Hymns to the Silence (Remastered) Van Morrison

Album info

Album-Release:
1991

HRA-Release:
14.02.2020

Label: Legacy Recordings

Genre: Rock

Subgenre: Singer

Album including Album cover

I`m sorry!

Dear HIGHRESAUDIO Visitor,

due to territorial constraints and also different releases dates in each country you currently can`t purchase this album. We are updating our release dates twice a week. So, please feel free to check from time-to-time, if the album is available for your country.

We suggest, that you bookmark the album and use our Short List function.

Thank you for your understanding and patience.

Yours sincerely, HIGHRESAUDIO

  • 1Professional Jealousy03:47
  • 2I'm Not Feeling It Anymore06:36
  • 3Ordinary Life03:34
  • 4Some Peace of Mind06:27
  • 5So Complicated03:22
  • 6I Can't Stop Loving You03:58
  • 7Why Must I Always Explain?03:53
  • 8Village Idiot03:16
  • 9See Me Through, Pt. II / Just a Closer Walk with Thee03:12
  • 10Take Me Back09:11
  • 11By His Grace02:37
  • 12All Saints Day02:32
  • 13Hymns to the Silence09:43
  • 14On Hyndford Street05:21
  • 15Be Thou My Vision03:51
  • 16Carrying a Torch04:28
  • 17Green Mansions03:42
  • 18Pagan Streams03:40
  • 19Quality Street03:59
  • 20It Must Be You04:11
  • 21I Need Your Kind of Loving04:32
  • Total Runtime01:35:52

Info for Hymns to the Silence (Remastered)



"Hymns to the Silence" is the twenty-first studio album by Northern Irish singer-songwriter Van Morrison. It was his first studio double album. Morrison recorded the album in 1990 in Beckington at Wool Hall Studios and in London at Townhouse and Westside Studios.

When Hymns to the Silence was released in 1991, it reached number five on the UK Albums Chart and received positive reviews from critics. Morrison's use of various musical styles was well received, as were the more worldly-themed songs on an otherwise spiritual album.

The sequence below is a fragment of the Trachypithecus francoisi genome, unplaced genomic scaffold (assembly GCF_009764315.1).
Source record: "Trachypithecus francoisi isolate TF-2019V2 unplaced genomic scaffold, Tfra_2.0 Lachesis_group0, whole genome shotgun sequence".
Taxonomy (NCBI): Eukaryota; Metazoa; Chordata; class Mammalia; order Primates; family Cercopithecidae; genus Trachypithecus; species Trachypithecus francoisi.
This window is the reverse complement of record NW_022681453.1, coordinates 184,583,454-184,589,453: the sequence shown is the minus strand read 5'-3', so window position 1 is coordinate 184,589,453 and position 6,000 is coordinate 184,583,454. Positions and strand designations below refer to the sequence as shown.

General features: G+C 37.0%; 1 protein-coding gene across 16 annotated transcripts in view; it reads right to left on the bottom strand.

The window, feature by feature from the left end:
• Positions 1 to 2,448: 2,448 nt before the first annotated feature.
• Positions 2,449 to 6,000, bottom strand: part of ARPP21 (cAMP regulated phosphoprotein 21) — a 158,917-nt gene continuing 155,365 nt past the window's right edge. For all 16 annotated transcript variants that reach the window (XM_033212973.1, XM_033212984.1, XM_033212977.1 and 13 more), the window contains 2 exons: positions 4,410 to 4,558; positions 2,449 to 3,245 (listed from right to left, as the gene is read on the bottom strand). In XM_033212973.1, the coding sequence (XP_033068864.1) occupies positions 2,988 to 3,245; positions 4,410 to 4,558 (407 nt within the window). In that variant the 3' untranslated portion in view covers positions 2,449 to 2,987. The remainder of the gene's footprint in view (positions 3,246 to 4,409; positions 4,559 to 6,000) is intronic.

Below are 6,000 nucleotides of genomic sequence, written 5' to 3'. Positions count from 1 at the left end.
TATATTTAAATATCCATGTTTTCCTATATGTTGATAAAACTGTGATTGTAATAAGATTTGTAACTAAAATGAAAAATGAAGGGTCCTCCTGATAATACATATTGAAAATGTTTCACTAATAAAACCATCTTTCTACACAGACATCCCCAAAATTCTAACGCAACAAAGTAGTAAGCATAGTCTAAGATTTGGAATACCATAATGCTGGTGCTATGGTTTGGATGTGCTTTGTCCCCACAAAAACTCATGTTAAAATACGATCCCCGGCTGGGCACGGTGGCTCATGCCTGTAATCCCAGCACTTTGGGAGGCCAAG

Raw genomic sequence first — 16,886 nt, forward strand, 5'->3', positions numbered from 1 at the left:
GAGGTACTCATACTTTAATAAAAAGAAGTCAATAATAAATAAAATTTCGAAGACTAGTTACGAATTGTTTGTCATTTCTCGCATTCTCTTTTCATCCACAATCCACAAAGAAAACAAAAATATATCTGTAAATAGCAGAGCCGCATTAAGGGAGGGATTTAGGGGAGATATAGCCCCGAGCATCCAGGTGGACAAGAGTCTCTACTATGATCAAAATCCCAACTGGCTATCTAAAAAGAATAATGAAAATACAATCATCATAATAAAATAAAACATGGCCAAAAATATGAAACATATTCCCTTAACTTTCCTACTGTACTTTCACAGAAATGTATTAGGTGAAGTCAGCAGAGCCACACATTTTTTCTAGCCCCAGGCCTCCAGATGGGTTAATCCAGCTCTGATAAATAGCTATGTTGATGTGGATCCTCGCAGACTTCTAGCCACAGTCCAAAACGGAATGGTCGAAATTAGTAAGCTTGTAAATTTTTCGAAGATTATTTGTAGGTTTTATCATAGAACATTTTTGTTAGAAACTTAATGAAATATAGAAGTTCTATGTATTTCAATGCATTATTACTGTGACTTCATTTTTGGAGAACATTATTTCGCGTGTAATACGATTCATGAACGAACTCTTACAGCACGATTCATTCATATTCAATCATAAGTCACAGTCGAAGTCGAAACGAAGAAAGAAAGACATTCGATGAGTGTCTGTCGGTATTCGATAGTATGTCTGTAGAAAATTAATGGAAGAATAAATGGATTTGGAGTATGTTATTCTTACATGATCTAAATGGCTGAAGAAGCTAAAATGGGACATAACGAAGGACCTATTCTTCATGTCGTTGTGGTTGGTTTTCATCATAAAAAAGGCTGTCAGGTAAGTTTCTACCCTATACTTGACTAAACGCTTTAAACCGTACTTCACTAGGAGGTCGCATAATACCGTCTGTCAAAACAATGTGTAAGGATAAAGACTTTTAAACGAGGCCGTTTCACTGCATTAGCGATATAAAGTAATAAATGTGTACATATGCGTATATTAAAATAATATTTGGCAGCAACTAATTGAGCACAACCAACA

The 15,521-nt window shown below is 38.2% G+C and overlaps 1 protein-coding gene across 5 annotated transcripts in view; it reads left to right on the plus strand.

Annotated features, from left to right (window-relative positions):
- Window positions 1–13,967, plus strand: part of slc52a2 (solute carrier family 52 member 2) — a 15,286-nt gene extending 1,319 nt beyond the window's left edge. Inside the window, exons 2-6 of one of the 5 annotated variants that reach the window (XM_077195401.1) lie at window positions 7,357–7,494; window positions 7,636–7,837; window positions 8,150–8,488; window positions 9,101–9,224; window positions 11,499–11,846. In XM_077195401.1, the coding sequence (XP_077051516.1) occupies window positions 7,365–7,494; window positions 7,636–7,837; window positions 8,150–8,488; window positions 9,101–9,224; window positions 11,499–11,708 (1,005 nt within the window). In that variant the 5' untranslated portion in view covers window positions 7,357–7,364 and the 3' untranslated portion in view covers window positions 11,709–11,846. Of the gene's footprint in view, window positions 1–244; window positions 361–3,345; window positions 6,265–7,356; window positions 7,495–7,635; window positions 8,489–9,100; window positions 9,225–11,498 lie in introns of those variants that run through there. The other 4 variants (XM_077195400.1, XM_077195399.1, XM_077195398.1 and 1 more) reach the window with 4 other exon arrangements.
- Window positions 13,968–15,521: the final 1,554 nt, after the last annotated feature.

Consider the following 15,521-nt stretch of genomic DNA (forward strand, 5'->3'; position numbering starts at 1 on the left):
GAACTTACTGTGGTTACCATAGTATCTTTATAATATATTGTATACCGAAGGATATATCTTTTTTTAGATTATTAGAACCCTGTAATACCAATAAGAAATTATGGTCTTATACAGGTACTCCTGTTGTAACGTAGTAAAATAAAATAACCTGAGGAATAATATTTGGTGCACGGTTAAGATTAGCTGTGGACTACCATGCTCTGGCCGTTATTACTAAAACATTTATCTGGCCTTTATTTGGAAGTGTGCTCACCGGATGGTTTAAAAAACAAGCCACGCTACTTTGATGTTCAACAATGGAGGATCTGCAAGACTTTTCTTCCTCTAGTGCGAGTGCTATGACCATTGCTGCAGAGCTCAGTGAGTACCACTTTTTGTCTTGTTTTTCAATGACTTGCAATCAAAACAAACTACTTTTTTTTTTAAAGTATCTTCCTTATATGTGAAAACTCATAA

"Morrison's best album of the '90s still casually hangs out in the spiritual world that served as his home for most of his '80s material, but the mystical touches are at least kept in check for a good deal of the time. Better still is that Morrison sings with a passion that had crawled into laziness during big, and crucial, chunks of his career (most prominently the early to mid-'80s). The songs, or more accurately (as the title makes very clear) hymns, combine the elements that have guided Morrison's best albums -- R&B, folk, pop, Celtic, rock, even gospel -- for a satisfying journey through the mystic and the real. Its double-disc length, however, is a bit off-putting; a spirited rewrite of his last album (1990's Enlightenment) really doesn't need this much space to make its point. But his rambling musings (like the soulfully suave "Why Must I Always Explain") retain a compelling power." (Michael Gallucci, AMG)

Van Morrison

Digitally remastered


Van Morrison
One of music’s true originals Van Morrison’s unique and inspirational musical legacy is rooted in postwar Belfast.

Born in 1945 Van heard his Shipyard worker father’s collection of blues, country and gospel early in life.

Feeding off musical greats such as Hank Williams, Jimmie Rodgers, Muddy Waters, Mahalia Jackson and Leadbelly he was a travelling musician at 13 and singing, playing guitar and sax, in several bands, before forming Them in 1964.

Making their name at Belfast’s Maritime Club Them soon established Van as a major force in the British R&B scene. Morrison’s matchless vocal and songwriting talents produced instant classics such as the much covered ‘Gloria’ and ‘Here Comes The Night’.